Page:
Mental health, learning disability, neurodevelopment and addictions
The European Convention on Human Rights (ECHR), and in particular Article 8, which provides a right to respect for private and family life, is of particular relevance for people accessing mental health, learning disability, neurodevelopmental, addictions services where their stay in hospital is often lengthy. Given this, the ward is deemed to be their home during this period.
Many people with mental health issues may have fewer family members and friends that they are in regular contact with and can often feel socially isolated and disconnected from their local communities. It is therefore crucial that connections with their friends and family is supported to aid their recovery and to support their transition from being cared for in a hospital to managing their mental health condition after discharge.
Family and friends should be seen as partners in care, and crucial to the individual’s treatment and recovery. The ward clinical team must take account of the evolving evidence about the possible harm posed from the COVID-19 virus, carefully balancing this with the evidence about the positive impact on health and wellbeing from seeing family and loved ones on the individual’s treatment and recovery plan.
An individual visiting plan should be discussed with the person, their next of kin and the ward clinical team. This could include a combination of both in person and virtual visiting. This will ensure:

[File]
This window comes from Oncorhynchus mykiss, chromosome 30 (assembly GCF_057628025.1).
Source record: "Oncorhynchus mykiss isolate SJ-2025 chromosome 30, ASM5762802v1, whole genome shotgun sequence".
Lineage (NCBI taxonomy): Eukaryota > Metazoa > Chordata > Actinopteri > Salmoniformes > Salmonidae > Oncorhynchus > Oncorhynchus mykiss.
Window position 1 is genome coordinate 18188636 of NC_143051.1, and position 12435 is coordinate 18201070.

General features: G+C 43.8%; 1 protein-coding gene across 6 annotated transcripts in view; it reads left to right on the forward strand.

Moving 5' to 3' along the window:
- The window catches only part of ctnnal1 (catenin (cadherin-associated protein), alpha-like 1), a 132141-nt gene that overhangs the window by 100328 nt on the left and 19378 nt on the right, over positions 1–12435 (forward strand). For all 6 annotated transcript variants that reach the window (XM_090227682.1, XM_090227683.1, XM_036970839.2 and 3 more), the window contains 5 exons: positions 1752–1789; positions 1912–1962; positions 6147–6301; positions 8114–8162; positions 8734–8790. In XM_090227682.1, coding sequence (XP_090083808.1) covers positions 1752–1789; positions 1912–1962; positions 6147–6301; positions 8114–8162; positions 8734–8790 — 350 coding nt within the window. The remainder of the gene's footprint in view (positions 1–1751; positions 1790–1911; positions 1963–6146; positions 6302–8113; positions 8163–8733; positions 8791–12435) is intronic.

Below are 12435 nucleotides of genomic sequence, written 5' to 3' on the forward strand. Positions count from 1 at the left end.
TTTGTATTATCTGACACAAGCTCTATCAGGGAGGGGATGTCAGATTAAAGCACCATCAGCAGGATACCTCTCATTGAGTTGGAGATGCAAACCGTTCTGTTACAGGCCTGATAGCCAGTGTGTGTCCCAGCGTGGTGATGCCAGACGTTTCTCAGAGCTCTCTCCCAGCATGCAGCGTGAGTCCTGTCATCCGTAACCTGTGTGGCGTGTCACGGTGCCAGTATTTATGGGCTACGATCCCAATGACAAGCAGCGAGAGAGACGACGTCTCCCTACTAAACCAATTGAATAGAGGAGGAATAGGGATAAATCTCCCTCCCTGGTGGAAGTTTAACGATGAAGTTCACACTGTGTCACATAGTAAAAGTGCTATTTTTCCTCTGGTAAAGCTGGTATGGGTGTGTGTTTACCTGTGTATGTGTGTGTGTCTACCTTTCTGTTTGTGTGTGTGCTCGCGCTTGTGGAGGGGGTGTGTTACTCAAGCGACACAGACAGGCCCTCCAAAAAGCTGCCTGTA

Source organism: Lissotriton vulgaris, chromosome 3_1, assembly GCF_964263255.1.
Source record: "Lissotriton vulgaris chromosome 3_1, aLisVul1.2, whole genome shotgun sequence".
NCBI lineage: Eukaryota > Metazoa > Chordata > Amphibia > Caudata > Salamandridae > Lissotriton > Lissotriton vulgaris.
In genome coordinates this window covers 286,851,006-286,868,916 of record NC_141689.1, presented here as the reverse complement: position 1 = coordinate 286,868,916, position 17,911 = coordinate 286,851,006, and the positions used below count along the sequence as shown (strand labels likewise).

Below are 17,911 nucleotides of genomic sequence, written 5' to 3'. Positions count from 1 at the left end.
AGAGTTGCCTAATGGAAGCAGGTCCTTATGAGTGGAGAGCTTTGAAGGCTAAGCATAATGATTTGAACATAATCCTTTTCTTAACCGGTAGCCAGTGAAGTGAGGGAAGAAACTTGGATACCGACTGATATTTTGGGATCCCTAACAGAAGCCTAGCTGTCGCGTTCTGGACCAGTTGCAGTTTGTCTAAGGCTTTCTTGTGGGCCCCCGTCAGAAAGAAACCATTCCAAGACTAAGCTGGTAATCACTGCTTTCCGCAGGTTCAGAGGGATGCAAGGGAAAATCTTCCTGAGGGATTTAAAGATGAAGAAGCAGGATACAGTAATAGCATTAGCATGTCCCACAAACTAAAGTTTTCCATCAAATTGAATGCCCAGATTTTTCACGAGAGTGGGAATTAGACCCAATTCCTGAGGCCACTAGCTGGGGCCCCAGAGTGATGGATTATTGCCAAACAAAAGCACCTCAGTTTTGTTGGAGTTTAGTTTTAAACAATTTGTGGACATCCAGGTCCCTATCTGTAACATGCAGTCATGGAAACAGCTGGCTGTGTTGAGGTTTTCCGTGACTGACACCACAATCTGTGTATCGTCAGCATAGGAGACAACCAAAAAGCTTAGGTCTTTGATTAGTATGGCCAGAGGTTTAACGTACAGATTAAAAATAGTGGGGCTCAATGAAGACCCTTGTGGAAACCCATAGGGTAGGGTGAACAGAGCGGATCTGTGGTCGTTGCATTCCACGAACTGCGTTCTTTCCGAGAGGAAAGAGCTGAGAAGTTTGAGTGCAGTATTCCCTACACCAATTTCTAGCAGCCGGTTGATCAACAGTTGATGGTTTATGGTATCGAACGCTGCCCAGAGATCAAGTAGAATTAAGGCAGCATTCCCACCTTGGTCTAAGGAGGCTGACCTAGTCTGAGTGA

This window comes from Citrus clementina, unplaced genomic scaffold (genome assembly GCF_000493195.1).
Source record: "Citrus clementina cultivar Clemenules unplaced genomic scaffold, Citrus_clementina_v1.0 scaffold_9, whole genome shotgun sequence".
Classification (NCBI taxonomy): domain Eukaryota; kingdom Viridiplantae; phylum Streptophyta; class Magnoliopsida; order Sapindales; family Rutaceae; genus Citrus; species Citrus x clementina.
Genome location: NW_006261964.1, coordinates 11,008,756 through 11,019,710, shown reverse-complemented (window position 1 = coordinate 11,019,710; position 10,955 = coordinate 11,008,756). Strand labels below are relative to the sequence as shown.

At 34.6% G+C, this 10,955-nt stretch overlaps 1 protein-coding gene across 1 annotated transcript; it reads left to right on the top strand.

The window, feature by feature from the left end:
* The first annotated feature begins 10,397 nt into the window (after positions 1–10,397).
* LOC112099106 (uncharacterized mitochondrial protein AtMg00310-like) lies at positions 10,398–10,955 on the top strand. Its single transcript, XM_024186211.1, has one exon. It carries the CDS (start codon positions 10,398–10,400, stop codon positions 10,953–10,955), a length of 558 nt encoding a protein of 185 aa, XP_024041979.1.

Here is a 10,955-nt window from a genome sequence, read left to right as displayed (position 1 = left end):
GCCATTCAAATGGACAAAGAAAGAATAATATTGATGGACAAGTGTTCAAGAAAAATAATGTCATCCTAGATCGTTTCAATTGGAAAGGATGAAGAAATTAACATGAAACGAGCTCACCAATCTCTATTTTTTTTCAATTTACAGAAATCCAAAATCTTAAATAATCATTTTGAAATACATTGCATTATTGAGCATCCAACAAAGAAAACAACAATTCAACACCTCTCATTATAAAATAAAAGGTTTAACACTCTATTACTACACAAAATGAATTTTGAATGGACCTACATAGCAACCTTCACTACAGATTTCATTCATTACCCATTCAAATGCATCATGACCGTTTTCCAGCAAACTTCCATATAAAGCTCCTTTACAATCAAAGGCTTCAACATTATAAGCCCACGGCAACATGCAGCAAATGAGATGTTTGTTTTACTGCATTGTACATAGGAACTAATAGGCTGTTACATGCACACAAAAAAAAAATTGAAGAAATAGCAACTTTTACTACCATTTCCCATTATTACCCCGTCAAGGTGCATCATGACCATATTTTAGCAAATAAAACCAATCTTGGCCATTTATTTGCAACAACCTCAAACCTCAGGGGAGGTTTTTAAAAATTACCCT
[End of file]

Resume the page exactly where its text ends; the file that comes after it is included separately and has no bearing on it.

- the needs of the person are met,
- no blanket timelines for the duration of a visit,
- the family have been involved in thinking through how they can best arrange their day to meet the agreed visiting plan and to keep the rest of their family and friends connected to the person. This may include the use of virtual visiting approaches for wider family members and friends unable to visit in person, and
- the clinical team can manage the number of people in the clinical area at any one time to enable COVID safe precautions to be maintained.
The plan should be reviewed on a regular basis to ensure the individual’s needs are continuing to be met and that their family and friends are being supported to see their loved ones.
Family and carers involved in the provision of care
It may be beneficial for a family member or a carer to undertake some personal care such as supporting nutritional intake at meal times, bathing etc. where they have been used to working with the person and not having their input would cause them distress to involve them in the care and support of the individual. The clinical team should work with the family / carer to enable this to occur. In these instances they should not be deemed as a visitor to the ward and be provided with the necessary PPE and education to undertake this activity.
If you have feedback on this guidance please email: Annalena.Winslow@gov.scot.
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